• Live
    • Audio Only
  • google plus
  • facebook
  • twitter
  • Bolivian soldiers trying to address the fires in the region of San José de Chiquitos (Bolivia) on August 29, 2019.

    Bolivian soldiers trying to address the fires in the region of San José de Chiquitos (Bolivia) on August 29, 2019. | Photo: EFE

Published 13 September 2019

The fires in the Chiquitania region, a transitional area between the Chaco and Amazonia, have affected more than two million hectares in the southeastern province of Santa Cruz in Bolivia.

In Bolivia’s Chiquitania region, where Indigenous communities and Campesinos make their living from the region's tourism​ have paid a heavy price from the Amazon's fires, yet they are not resigning themselves to the loss of their livelihoods.

RELATED:
EU Sends Technicians to Help Mitigate Fires in Bolivia

The community of El Carmen, one of the first to suffer the fires that beset Bolivia a month ago, lives from ecotourism and is trying to recover from the disaster that destroyed – at least temporarily – a large portion of its natural wealth.

The fire surprised local residents on Aug. 6, Bolivia’s Independence Day, just as they were holding a small parade at the town’s school, a celebration they had to halt to manage the emergency.

“We don’t know how (it happened) because this fire came from far away,” local leader Javier Mencari told EFE surrounded by an area of ashes and stubble left by the aggressive flames where orchids once bloomed.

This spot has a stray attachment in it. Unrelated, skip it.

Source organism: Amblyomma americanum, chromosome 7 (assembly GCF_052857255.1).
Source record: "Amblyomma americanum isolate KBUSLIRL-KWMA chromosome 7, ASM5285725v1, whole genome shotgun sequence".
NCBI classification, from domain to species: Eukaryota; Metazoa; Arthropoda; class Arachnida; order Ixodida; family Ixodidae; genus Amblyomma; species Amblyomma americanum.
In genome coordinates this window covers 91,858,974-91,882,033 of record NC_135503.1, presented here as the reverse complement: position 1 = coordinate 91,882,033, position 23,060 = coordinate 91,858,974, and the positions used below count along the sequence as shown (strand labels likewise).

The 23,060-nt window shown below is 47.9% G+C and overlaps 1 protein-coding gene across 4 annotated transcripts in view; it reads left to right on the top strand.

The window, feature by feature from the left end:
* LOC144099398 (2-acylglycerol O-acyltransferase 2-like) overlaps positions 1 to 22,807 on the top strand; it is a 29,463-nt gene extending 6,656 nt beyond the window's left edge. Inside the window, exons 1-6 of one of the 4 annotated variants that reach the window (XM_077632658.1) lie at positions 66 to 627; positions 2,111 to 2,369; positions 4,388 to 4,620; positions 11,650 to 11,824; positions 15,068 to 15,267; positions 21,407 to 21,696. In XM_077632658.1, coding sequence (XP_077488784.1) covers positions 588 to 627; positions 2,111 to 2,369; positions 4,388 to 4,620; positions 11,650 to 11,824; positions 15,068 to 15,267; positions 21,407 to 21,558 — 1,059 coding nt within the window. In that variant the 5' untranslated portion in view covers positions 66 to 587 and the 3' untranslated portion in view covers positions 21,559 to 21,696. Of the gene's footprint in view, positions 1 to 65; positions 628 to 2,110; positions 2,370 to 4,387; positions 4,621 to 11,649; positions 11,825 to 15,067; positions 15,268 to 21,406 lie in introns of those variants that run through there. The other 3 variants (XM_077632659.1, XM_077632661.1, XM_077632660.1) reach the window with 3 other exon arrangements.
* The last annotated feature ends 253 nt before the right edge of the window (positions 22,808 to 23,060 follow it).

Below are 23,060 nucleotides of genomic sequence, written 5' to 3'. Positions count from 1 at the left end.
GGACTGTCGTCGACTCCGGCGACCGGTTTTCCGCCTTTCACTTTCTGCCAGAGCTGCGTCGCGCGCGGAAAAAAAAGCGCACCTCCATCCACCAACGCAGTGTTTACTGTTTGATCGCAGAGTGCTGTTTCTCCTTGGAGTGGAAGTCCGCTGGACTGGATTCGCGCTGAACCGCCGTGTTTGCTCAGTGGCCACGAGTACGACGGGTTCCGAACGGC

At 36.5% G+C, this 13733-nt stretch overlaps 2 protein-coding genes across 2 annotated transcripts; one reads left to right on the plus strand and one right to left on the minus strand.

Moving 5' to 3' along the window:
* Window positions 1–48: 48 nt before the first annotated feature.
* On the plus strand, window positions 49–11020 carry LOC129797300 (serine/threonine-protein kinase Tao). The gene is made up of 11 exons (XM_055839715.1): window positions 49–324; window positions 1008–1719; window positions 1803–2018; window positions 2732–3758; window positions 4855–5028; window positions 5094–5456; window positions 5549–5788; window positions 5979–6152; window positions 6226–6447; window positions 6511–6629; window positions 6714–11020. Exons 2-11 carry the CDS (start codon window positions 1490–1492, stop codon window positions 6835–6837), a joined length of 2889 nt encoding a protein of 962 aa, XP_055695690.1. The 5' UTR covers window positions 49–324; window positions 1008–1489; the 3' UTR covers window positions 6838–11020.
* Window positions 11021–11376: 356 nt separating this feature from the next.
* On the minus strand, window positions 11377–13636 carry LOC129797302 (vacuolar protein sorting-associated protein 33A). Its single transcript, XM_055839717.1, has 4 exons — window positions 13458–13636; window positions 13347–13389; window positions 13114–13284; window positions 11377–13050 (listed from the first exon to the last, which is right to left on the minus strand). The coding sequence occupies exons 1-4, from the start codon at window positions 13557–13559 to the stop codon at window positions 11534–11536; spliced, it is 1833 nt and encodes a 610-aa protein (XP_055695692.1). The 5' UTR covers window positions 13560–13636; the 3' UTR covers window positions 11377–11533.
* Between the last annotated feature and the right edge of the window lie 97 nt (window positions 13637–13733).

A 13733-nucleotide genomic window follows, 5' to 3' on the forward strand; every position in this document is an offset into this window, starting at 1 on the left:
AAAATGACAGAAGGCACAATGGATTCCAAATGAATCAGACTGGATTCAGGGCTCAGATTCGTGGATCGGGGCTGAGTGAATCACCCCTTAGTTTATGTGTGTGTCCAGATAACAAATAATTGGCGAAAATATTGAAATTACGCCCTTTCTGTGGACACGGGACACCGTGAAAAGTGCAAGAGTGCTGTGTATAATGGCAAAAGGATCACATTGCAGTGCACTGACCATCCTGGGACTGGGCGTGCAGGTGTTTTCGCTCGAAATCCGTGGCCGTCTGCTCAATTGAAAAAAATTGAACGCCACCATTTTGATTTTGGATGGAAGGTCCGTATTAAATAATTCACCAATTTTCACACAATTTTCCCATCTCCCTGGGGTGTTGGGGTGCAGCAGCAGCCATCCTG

The plants are known to grow on the stones in this hilly area and they need only a little bit of soil in the crevices of the bounders to put down their roots, transforming the area into a visual wonderland.

“We lost about 14 species in this garden,” Mencari said, emphasizing the efforts of the community to restore the site.

Also growing in the area are several dozen hectares of the copaiba tree, from which an oil is extracted in order to treat colds and joint pain.

The copaiba oil “sustains” the community and is collected by local residents once a month and sold for a good price at a nearby market, he said.

In the village, school’s students are usually spotted in their typical outfits, the women wearing their “tipoys” – a type of white, decorated tunic – and the men in their sleeveless shirts adorned in typical Chiquitania style.

The aim is to “reassert Chiquitania identity” by means of their traditional dress, teacher Maribel Sanchez told EFE.

The woman, along with her students, has taken over organizing trips along the path to the orchids and that has led to many people cooperating in helping restore the site.

Comment
0
Comments
Post with no comments.